The constant association of Tommy and Frenchy has resulted in some linguistic Burbanks. (note 1) Tommy finds “compray” (note 2) much easier and shorter to say than “Do you understand?” and “Toots Sweet” (note 3) is as effective as anything to the barmaid for “hurry up,” when Tommy gets a little leave to visit an estaminet for a cup of tea. His entertainment on short leaves is usually mild, and when, on his return, his fellow Tommies ask him what happened, he replies: “father of twins”—which is his equivalent for the emphatic negative, “pas de tout.” (note 4)
The French soldier slang shows an even higher spirit of banter and playfulness. Poilu, that one word of national reverence, means simply brave, strong. (note 5) The French soldier is also called “un bleu” from the light, gay, affectionate blue of his uniform. The enemy is referred to good-naturedly as “les Boches” or “les bobosses” or “the moles”, or simply “Fritz.” Out of “Boche” the poilus have made all sorts of expressions associated with the Germans or their qualities. “Bocherie” is German cruelty; “Bochonnerie,” is any kind of nastiness; “Bochisme” is the way the poilu alludes to German Kultur, and “bochiser” has become a common word to express spying of any kind.
Next to “Boche” the deepest term of reproach in French is to call another “un embusqué,” which means, literally, a soldier or civilian who has “ambushed” himself or taken some post free from hardship or danger. It is much more severe than our “slacker.” All who are down there fighting for France are “les copains”—literally, the sharers of bread.
The poilu calls his bayonet by various pet names: “Rosalie” (especially for the new-style bayonet which makes a wound like a cross), “a knitting-needle,” “a roasting-spit,” a “Josephine,” “a fork;” and the old-style bayonet “a cabbage cutter,” “a corkscrew.” A motor-cycle is a “teuf-teuf”. His machine gun is a “coffee-mill” or an “unsewing machine.” (note 6) Small bombshells are called “sparrows,” and bullets are “prunes” or “chestnuts.” The poilu’s knapsack is his “crystal closet.” The famous .75 field piece is called “the little Frenchman” or “Charlotte”. “Un cou-cou” is a small bombshell; and a large bombshell is called “un colis a domicile”, literally a C.O.D. (note 7)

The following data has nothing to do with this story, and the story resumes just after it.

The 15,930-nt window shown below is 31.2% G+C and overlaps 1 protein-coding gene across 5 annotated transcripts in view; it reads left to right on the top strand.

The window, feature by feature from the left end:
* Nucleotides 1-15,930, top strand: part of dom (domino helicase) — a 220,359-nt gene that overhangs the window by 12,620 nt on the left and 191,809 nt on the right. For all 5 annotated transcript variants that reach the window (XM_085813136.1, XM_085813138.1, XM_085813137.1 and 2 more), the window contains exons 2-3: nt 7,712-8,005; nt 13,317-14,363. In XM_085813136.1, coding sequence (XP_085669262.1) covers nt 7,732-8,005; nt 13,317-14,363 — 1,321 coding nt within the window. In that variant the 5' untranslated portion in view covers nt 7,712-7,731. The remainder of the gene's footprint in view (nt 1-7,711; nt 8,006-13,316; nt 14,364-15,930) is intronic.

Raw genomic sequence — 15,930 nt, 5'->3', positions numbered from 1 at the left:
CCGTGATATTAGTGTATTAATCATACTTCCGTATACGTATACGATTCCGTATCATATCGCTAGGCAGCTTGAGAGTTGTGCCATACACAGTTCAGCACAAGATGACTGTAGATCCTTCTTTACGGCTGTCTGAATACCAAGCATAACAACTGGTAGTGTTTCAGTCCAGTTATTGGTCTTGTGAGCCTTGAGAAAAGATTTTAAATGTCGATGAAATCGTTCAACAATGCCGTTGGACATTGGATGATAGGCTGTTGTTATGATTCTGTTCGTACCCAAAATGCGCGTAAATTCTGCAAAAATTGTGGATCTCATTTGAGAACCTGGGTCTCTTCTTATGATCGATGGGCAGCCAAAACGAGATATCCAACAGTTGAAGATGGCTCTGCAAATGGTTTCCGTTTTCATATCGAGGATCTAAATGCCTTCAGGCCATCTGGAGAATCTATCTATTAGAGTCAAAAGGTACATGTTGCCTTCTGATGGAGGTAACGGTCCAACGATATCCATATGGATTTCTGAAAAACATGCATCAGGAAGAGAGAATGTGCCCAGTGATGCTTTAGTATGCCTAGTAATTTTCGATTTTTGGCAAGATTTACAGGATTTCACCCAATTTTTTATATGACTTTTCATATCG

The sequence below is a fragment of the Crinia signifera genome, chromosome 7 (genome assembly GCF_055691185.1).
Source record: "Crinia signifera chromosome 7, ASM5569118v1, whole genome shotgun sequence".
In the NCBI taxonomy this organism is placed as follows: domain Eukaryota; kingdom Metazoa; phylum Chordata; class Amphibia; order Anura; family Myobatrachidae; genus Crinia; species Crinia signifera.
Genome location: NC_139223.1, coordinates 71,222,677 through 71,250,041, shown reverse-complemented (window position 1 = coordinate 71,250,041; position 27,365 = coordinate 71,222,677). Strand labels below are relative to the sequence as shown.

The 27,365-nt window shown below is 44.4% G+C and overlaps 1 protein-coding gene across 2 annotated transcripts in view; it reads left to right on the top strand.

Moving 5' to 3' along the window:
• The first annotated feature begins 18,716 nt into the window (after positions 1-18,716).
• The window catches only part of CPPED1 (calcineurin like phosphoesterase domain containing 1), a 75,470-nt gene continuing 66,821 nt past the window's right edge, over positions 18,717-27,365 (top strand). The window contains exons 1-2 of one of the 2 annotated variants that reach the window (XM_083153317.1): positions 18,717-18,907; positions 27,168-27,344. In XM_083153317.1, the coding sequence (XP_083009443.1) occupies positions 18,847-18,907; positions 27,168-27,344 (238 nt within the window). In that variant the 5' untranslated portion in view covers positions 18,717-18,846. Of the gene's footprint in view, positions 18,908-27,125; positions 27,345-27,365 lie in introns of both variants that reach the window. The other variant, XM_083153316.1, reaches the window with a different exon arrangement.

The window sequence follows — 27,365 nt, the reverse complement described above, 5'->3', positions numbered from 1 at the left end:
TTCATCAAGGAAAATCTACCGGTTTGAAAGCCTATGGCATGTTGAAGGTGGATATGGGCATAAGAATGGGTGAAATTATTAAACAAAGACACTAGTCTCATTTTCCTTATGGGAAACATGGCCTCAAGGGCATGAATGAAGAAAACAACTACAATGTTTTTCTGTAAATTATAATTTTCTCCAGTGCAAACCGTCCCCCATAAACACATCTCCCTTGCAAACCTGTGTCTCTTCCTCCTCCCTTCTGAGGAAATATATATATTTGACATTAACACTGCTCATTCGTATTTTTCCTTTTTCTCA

The American poilu is not going over unprovided with a lingo. He calls himself, by the way, a “doughboy” or “crusher,” which is fairly American-sounding. Cavalrymen he calls “bow legs;” a soldier who shares his shelter is his “bunkie;” the company barber is “butcher;” a soldier who works for an officer is a “dog robber;” the commanding officer is alluded to as “K.O.;” a junior officer is called a “goat;” the provost sergeant is a “hobo;” a teamster is a “mule skinner;” an old officer is called “old file;” the drum-major is the “regimental monkey;” the doctor is “saw-bones;” a new second lieutenant is a “shavetail;” field artillerymen are “wagon soldiers;” and a trumpeter or bandsman is a “windjammer.” And our doughboys are like Tommy and poilu in that they never “bellyache” or complain when the “slum,” i.e., the meat or vegetable stew, or the “sowbelly,” as the bacon is called, are bad. It’s all in the game—the game of “Kan the Kaiser”—which is the only American equivalent thus far of any of the French war slogans like “Ils ne passeront pas,” or “On les aura,” “We’ll get them,” “They shall not pass.”




1-: linguistic Burbanks: probably an allusion to Luther Burbank (1849-1926), American horticulturist, whose experiments in cross-breeding led to new types and improved varieties of plants –

2-: comprey: for French compris?, meaning understood?

3-: Toots Sweet: for French tout de suite, meaning at onceimmediately

4-: correct French form: pas du tout, meaning not at all

5-: poilu: literally hairy, and by extension brave

6-: an unsewing machine: in French, une machine à découdre; it is a pun on machine à coudre (i.e. sewing machine) and the verb découdre, which literally means to take the stitches out of, but is used figuratively in the sense of to fight

7-: un colis à domicile: literally a parcel (deliveredat home